BAKU, Azerbaijan, Feb. 11
By Klavdiya Romakayeva - Trend:
Uzbekistan cotton exports plunged 65.35 percent to $78.87 million in 2020 compared to $227.61 million in 2019, Trend reports citing Fibre2Fashion TexPro market-driven B2B portal.
It is reported that the drop to $5.98 million was first observed in March from $12.00 million in January. The cotton exports remained low throughout the year except for September at $10.38 million.
According to the information, Uzbekistan planned to ban raw cotton exports to push companies into investing in added value production of finished and semi-finished products such as textiles and fashion. Government funding and support for cotton clusters had encouraged foreign and domestic companies to implement a more fully integrated supply chain.
Uzbekistan canceled state regulation of cotton production, price, and mandatory sale from the 2020 harvest season. Cotton producers got the right to choose their zoned varieties, while a certified seed delivery system got maintained.
The government canceled to produce and sell cotton. Setting the purchase price of raw cotton was also canceled. According to the decree, in regions where there were no cotton clusters, voluntary cooperation of farms was organized with the participation of cotton-ginning enterprises, whose main task was to join the use of machines, equipment, vehicles, and factories by members of the cooperative.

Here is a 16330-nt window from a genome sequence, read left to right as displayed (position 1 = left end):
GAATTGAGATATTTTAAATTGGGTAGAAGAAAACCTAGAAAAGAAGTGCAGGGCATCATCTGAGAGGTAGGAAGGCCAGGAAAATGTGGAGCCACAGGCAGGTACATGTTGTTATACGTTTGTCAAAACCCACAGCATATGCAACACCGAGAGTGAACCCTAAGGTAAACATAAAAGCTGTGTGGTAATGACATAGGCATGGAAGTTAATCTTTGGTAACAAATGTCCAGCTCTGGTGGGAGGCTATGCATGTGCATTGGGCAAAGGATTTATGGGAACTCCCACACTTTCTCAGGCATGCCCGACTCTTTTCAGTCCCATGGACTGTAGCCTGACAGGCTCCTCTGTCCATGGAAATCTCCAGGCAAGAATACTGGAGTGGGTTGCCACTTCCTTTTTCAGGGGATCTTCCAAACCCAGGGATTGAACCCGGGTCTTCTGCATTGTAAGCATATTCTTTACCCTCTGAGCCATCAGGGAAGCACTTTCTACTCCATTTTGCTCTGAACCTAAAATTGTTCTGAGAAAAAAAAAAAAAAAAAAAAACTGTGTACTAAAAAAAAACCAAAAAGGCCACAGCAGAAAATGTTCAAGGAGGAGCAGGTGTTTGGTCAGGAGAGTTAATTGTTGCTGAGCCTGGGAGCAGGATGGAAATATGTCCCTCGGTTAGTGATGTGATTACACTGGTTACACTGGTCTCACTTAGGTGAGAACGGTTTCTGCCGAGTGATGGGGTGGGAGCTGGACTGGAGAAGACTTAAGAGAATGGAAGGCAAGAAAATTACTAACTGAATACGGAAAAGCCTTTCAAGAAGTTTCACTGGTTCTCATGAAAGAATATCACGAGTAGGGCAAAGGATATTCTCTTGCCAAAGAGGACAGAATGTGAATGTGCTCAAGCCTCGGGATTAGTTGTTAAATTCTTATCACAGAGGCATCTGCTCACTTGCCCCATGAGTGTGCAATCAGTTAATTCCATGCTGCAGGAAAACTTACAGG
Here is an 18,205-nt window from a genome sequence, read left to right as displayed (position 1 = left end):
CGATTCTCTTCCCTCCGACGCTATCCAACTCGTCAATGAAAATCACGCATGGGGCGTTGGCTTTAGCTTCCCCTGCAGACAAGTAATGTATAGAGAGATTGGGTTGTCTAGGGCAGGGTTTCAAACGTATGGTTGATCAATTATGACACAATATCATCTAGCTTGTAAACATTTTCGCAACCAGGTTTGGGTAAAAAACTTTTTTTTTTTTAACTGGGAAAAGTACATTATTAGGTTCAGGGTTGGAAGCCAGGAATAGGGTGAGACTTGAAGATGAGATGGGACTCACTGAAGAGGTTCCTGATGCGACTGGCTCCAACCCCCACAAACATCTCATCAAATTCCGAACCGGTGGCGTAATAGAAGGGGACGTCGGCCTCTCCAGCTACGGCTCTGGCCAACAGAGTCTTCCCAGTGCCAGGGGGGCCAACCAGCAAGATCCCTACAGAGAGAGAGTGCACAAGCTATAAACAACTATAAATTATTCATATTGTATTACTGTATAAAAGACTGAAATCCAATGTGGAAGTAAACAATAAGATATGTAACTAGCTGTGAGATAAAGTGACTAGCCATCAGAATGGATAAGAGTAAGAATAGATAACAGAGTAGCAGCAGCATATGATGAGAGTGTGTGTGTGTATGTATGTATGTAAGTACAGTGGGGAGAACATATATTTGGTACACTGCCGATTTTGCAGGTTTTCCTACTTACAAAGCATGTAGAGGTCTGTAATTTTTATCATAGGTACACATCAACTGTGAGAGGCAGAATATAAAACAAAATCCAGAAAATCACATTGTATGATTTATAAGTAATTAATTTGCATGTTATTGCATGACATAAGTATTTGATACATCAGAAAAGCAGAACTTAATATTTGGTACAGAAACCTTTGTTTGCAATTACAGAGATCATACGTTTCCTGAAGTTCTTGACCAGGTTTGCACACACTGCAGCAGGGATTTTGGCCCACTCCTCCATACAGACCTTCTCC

From March 15, a new credit mechanism for the production and processing of raw cotton was introduced. Commercial banks would provide loans for the purchase of raw cotton for up to 12 months for the collection of cotton and the final calculation.
The use of concessional loans and the lack of free distribution of funds have led to a 15-20 percent reduction in cotton production. It was possible to freely use loans and freely choose service companies. The structure of agricultural expenditures was diversified, with an emphasis on areas such as science and seed production.
The Uzbek government estimated that ending the boycott, which was supported by more than 300 apparel manufacturers and retailers, could let the country earn an extra $1 billion in a year alone by selling cotton and textiles on western markets.
In April 2020, the Uzbek government urged to lift the ban on cotton exports of the country to fight against the loss due to the COVID-19 pandemic, but the cotton campaign said that only complete eradication of forced labor along with civil society reforms such as registering NGOs (non-governmental organizations) that monitor worker rights would prompt it to lift the boycott.
Many Chinese firms were approaching Uzbekistan as it could provide high-quality raw cotton, cheap labor, the power that costs three cents per kWh.
In September 2020, Pakistan and Uzbekistan signed a memorandum of understanding to set up a joint working group on trade and economic affairs for promoting economic partnership. The agreement would help both the nations identify areas for trade enhancement, promotion of inter-governmental projects in different sectors, and improve connectivity.
Follow the author on Twitter: @romakayeva